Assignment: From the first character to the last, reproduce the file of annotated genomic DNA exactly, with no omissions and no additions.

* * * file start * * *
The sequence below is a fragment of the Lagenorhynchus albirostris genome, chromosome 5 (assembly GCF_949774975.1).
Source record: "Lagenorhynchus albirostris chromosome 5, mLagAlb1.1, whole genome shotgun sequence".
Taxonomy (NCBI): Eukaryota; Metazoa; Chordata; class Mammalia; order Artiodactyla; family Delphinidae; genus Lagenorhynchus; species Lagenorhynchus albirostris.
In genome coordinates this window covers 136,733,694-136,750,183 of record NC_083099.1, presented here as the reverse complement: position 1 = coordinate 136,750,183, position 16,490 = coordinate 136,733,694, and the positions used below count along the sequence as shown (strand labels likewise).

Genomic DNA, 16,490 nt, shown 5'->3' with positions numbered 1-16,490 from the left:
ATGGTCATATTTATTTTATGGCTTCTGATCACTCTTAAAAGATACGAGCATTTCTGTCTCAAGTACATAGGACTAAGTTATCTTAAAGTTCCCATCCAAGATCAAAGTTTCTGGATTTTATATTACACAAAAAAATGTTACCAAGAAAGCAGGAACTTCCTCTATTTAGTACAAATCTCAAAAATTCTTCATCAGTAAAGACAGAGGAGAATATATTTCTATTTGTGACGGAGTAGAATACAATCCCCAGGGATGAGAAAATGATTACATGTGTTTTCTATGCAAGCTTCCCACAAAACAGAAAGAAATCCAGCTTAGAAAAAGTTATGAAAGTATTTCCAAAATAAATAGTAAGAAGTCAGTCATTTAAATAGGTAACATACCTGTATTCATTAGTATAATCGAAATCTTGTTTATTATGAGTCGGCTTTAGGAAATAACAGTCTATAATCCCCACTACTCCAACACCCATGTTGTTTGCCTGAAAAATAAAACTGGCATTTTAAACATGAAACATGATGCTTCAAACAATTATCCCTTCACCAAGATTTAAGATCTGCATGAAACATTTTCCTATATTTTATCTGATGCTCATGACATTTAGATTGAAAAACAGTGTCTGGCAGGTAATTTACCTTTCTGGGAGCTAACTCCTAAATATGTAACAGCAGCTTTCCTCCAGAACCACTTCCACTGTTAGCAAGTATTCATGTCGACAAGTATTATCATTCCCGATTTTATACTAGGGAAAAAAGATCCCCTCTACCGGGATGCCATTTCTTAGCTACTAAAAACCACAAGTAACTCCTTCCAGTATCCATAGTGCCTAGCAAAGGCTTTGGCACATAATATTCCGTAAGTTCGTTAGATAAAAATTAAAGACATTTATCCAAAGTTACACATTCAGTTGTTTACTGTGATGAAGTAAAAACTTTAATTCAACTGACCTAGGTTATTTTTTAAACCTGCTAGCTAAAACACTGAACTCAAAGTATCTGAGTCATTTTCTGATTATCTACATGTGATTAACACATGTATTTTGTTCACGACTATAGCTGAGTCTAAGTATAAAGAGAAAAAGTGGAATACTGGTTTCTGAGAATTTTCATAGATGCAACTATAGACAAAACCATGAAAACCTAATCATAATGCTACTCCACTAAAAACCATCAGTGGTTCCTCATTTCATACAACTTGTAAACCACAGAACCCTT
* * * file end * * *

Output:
The sequence below is a fragment of the Lagenorhynchus albirostris genome, chromosome 5 (assembly GCF_949774975.1).
Source record: "Lagenorhynchus albirostris chromosome 5, mLagAlb1.1, whole genome shotgun sequence".
Taxonomy (NCBI): Eukaryota; Metazoa; Chordata; class Mammalia; order Artiodactyla; family Delphinidae; genus Lagenorhynchus; species Lagenorhynchus albirostris.
In genome coordinates this window covers 136,733,694-136,750,183 of record NC_083099.1, presented here as the reverse complement: position 1 = coordinate 136,750,183, position 16,490 = coordinate 136,733,694, and the positions used below count along the sequence as shown (strand labels likewise).

Genomic DNA, 16,490 nt, shown 5'->3' with positions numbered 1-16,490 from the left:
ATGGTCATATTTATTTTATGGCTTCTGATCACTCTTAAAAGATACGAGCATTTCTGTCTCAAGTACATAGGACTAAGTTATCTTAAAGTTCCCATCCAAGATCAAAGTTTCTGGATTTTATATTACACAAAAAAATGTTACCAAGAAAGCAGGAACTTCCTCTATTTAGTACAAATCTCAAAAATTCTTCATCAGTAAAGACAGAGGAGAATATATTTCTATTTGTGACGGAGTAGAATACAATCCCCAGGGATGAGAAAATGATTACATGTGTTTTCTATGCAAGCTTCCCACAAAACAGAAAGAAATCCAGCTTAGAAAAAGTTATGAAAGTATTTCCAAAATAAATAGTAAGAAGTCAGTCATTTAAATAGGTAACATACCTGTATTCATTAGTATAATCGAAATCTTGTTTATTATGAGTCGGCTTTAGGAAATAACAGTCTATAATCCCCACTACTCCAACACCCATGTTGTTTGCCTGAAAAATAAAACTGGCATTTTAAACATGAAACATGATGCTTCAAACAATTATCCCTTCACCAAGATTTAAGATCTGCATGAAACATTTTCCTATATTTTATCTGATGCTCATGACATTTAGATTGAAAAACAGTGTCTGGCAGGTAATTTACCTTTCTGGGAGCTAACTCCTAAATATGTAACAGCAGCTTTCCTCCAGAACCACTTCCACTGTTAGCAAGTATTCATGTCGACAAGTATTATCATTCCCGATTTTATACTAGGGAAAAAAGATCCCCTCTACCGGGATGCCATTTCTTAGCTACTAAAAACCACAAGTAACTCCTTCCAGTATCCATAGTGCCTAGCAAAGGCTTTGGCACATAATATTCCGTAAGTTCGTTAGATAAAAATTAAAGACATTTATCCAAAGTTACACATTCAGTTGTTTACTGTGATGAAGTAAAAACTTTAATTCAACTGACCTAGGTTATTTTTTAAACCTGCTAGCTAAAACACTGAACTCAAAGTATCTGAGTCATTTTCTGATTATCTACATGTGATTAACACATGTATTTTGTTCACGACTATAGCTGAGTCTAAGTATAAAGAGAAAAAGTGGAATACTGGTTTCTGAGAATTTTCATAGATGCAACTATAGACAAAACCATGAAAACCTAATCATAATGCTACTCCACTAAAAACCATCAGTGGTTCCTCATTTCATACAACTTGTAAACCACAGAACCCTT